Guitar and Glasses, 1914
Metropolitan Museum of Art
Visual art and music today seem inherently intertwined. Music videos of musicians garbed in theatrical costumes or outlandish fashion have all become common place. Of course this present-day art form could readily be traced to Hollywood and stage musicals, which in turn are offshoot of the opera. Paintings and reliefs celebrating musicians go back to the Egyptians and perhaps even earlier. History, music and visual art, in other words, inevitably harmonize each other.
In grazing about the rich pastures of art museums in three continents, I’ve photographed dozens of masterpieces illustrating the evolution of music itself across time. For instance, the lute as you will see in these paintings was the staple stringed instrument of the Renaissance through the Baroque Period. The other instrument painted by masters that time has forgotten is the lyre. Like a character fatally wounded in an opera, the lute suddenly disappeared by the mid to late nineteenth century and has since been replaced by the guitar in modern paintings.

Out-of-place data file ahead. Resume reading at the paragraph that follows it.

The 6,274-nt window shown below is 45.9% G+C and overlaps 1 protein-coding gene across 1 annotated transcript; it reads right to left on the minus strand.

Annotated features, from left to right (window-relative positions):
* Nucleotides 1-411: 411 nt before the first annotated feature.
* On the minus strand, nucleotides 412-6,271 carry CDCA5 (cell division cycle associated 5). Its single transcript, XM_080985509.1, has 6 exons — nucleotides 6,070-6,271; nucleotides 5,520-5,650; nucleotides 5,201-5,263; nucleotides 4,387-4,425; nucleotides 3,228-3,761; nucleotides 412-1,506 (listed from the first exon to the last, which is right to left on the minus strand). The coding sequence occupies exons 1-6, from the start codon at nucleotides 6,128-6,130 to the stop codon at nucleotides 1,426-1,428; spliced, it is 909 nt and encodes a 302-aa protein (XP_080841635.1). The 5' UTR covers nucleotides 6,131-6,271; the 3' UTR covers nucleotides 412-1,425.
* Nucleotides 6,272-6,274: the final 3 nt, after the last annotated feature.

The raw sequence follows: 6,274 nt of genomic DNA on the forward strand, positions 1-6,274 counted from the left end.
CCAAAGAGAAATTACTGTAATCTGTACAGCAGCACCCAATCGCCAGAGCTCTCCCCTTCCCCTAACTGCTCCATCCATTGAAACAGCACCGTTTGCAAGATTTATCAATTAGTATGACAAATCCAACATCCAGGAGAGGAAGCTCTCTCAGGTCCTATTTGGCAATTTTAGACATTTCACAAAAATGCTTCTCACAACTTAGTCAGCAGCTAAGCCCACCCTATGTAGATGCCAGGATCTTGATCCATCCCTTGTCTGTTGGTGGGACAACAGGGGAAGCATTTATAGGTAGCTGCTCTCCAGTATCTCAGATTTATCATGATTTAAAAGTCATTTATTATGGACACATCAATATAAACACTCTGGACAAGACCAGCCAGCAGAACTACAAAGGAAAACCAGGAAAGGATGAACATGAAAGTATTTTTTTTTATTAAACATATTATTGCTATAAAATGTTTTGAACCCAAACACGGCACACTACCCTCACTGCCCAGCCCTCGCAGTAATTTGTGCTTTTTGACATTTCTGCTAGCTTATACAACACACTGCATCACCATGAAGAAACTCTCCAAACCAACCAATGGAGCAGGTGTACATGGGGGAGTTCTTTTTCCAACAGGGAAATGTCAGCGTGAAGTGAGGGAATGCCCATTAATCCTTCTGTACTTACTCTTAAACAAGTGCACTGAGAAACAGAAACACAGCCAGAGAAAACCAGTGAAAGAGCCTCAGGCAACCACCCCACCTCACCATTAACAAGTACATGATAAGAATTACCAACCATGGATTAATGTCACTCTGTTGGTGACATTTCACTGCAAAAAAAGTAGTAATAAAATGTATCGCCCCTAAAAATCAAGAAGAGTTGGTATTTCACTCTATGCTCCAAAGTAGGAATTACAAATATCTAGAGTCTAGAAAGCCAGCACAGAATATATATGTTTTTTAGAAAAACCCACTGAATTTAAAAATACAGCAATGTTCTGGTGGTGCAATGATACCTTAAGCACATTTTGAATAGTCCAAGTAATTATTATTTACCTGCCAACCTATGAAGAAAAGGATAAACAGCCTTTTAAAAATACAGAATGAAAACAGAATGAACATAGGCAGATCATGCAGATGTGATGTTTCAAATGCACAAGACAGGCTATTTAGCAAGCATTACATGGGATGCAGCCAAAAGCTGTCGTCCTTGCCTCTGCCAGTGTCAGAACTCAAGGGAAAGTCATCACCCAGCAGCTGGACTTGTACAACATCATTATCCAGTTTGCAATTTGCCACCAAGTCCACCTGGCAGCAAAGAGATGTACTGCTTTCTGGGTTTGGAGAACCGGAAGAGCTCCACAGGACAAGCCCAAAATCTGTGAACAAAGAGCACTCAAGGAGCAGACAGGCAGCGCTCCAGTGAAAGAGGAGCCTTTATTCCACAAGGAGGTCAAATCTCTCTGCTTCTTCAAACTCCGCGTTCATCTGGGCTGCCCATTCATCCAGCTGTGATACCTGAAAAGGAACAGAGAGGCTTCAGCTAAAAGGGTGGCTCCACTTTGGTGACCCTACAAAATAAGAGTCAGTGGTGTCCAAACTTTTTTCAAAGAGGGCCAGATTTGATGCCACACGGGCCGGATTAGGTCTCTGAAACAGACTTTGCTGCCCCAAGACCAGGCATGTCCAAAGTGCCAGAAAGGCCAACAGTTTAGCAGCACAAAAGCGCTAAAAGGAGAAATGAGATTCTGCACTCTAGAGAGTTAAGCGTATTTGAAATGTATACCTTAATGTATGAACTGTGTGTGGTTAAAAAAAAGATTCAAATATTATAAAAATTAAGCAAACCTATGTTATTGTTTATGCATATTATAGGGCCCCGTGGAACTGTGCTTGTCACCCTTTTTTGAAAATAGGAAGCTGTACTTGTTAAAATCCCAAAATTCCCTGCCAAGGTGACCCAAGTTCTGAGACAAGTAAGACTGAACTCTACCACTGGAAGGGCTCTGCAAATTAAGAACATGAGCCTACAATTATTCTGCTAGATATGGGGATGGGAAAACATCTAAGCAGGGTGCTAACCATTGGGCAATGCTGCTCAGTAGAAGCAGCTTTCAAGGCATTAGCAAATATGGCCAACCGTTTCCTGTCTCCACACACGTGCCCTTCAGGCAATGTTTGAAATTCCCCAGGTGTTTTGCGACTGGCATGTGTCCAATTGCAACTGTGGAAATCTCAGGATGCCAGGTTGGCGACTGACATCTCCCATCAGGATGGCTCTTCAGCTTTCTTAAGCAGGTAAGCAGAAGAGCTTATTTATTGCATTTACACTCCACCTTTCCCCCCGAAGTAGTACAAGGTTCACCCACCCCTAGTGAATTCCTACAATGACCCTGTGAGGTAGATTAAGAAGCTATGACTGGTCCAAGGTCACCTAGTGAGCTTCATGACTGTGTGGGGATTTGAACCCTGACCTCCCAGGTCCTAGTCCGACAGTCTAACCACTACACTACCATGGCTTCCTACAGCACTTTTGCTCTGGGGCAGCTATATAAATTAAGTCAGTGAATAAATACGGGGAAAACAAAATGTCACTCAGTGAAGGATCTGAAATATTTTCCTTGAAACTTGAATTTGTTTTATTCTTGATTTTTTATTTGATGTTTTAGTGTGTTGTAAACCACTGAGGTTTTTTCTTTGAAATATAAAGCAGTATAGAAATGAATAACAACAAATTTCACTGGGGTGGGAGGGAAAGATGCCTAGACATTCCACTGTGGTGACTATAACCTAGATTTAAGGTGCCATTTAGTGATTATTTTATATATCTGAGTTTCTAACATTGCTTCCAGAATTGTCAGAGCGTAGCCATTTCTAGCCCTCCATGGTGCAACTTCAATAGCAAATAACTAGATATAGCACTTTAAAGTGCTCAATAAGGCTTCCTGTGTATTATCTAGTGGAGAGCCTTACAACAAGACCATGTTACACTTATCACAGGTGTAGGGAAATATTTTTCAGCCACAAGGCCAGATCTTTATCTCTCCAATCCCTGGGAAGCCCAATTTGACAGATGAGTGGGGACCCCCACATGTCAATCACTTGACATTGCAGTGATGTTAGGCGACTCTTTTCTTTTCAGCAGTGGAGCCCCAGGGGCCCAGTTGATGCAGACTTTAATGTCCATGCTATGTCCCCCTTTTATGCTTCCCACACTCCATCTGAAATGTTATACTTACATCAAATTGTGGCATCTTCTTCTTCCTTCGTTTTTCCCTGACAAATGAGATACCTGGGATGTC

Trivial as this may all seem, this collection of masterpieces—by Caravaggio, Vermeer, Corot, Renoir, Degas, Picasso, Braque, Matisse, to name a few— is a fine example of visual art serving as a vital vessel of history, a time capsule if you will, that delivers images and information that we would otherwise have not grasped.
Posted by >docjfw on 2013-01-26 16:07:31